Bryan Stevenson is a leader in the movement against mass incarceration in the United States and one of the country’s most active social justice advocates. A public interest lawyer, he’s been called “America’s young Nelson Mandela” by Nobel Peace Laureate Desmond Tutu, and he has led efforts that have reversed death penalties for dozens of condemned prisoners.
On Wednesday, September 9, Stevenson will kick off this year’s Convocation Series with his public talk, titled American Injustice: Mercy, Humanity, and Making a Difference.
The Convocation Series presents free, public discussions of cutting-edge issues by some of the country’s most prominent thinkers. These talks are open to the public and take place in Finney Chapel.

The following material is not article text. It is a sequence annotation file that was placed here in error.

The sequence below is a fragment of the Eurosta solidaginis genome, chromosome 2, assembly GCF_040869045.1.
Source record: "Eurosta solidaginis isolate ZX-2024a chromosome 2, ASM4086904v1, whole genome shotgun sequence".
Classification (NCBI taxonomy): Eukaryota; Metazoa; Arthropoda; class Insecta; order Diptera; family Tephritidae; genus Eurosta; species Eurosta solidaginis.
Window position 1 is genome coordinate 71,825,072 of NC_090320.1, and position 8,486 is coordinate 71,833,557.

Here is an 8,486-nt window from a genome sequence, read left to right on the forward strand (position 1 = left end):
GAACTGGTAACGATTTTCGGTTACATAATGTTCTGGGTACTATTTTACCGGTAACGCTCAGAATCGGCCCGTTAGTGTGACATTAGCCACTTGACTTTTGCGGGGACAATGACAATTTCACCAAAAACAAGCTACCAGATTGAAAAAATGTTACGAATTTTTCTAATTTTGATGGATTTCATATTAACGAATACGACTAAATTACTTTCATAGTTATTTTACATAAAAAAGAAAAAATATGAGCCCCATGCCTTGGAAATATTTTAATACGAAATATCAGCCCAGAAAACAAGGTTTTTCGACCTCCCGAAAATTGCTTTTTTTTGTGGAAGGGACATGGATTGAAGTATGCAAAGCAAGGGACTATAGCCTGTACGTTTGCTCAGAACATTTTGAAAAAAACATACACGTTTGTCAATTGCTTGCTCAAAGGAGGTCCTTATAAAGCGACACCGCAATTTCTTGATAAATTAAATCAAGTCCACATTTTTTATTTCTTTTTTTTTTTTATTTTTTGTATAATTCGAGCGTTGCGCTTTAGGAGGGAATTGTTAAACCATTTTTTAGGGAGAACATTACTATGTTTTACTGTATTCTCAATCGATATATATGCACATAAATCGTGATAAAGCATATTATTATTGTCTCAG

Stevenson is a MacArthur Fellow and founder of the Equal Justice Initiative, a nonprofit organization based in Montgomery, Alabama, that provides legal representation to indigent defendants and prisoners who have been denied fair and just treatment by the legal system. His TED Talk on the subject of injustice has been viewed 2 million times. He teaches law at New York University School of Law, and his best-selling memoir Just Mercy has earned numerous awards and praise.
Other speakers this fall are novelist Zadie Smith (September 29), investigative journalist Sonia Shah ’90 (October 27), and entrepreneur Martine Rothblatt, founder of Sirius and United Therapeutics (November 5).
The spring lineup features environmental writer Elizabeth Kolbert (March 2) and acclaimed novelist Gary Shteyngart ’95 (March 31).
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